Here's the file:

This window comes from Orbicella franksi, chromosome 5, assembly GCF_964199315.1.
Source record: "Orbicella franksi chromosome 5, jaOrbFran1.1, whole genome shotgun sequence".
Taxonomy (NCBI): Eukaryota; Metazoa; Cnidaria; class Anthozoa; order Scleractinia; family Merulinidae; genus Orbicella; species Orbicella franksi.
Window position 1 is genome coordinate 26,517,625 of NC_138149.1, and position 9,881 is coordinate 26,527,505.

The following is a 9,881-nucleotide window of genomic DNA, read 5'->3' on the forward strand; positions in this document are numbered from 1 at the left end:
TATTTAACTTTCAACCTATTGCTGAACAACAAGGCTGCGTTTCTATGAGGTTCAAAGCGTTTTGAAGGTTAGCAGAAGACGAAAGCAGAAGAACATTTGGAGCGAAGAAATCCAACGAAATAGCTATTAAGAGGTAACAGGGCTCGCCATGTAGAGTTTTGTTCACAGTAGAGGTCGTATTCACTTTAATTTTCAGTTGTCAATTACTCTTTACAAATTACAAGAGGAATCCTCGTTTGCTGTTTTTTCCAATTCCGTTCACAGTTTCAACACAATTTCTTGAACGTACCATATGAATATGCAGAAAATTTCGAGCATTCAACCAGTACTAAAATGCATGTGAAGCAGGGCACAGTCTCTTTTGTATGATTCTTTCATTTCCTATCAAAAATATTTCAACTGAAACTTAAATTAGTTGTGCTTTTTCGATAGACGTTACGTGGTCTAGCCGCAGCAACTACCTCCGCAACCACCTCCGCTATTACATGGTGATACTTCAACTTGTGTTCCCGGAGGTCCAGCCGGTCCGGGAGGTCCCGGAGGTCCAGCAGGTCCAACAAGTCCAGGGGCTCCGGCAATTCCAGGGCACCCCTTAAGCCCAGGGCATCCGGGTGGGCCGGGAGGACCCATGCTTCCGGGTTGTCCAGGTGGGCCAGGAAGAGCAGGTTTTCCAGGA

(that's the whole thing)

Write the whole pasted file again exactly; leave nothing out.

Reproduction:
This window comes from Orbicella franksi, chromosome 5, assembly GCF_964199315.1.
Source record: "Orbicella franksi chromosome 5, jaOrbFran1.1, whole genome shotgun sequence".
Taxonomy (NCBI): Eukaryota; Metazoa; Cnidaria; class Anthozoa; order Scleractinia; family Merulinidae; genus Orbicella; species Orbicella franksi.
Window position 1 is genome coordinate 26,517,625 of NC_138149.1, and position 9,881 is coordinate 26,527,505.

The following is a 9,881-nucleotide window of genomic DNA, read 5'->3' on the forward strand; positions in this document are numbered from 1 at the left end:
TATTTAACTTTCAACCTATTGCTGAACAACAAGGCTGCGTTTCTATGAGGTTCAAAGCGTTTTGAAGGTTAGCAGAAGACGAAAGCAGAAGAACATTTGGAGCGAAGAAATCCAACGAAATAGCTATTAAGAGGTAACAGGGCTCGCCATGTAGAGTTTTGTTCACAGTAGAGGTCGTATTCACTTTAATTTTCAGTTGTCAATTACTCTTTACAAATTACAAGAGGAATCCTCGTTTGCTGTTTTTTCCAATTCCGTTCACAGTTTCAACACAATTTCTTGAACGTACCATATGAATATGCAGAAAATTTCGAGCATTCAACCAGTACTAAAATGCATGTGAAGCAGGGCACAGTCTCTTTTGTATGATTCTTTCATTTCCTATCAAAAATATTTCAACTGAAACTTAAATTAGTTGTGCTTTTTCGATAGACGTTACGTGGTCTAGCCGCAGCAACTACCTCCGCAACCACCTCCGCTATTACATGGTGATACTTCAACTTGTGTTCCCGGAGGTCCAGCCGGTCCGGGAGGTCCCGGAGGTCCAGCAGGTCCAACAAGTCCAGGGGCTCCGGCAATTCCAGGGCACCCCTTAAGCCCAGGGCATCCGGGTGGGCCGGGAGGACCCATGCTTCCGGGTTGTCCAGGTGGGCCAGGAAGAGCAGGTTTTCCAGGA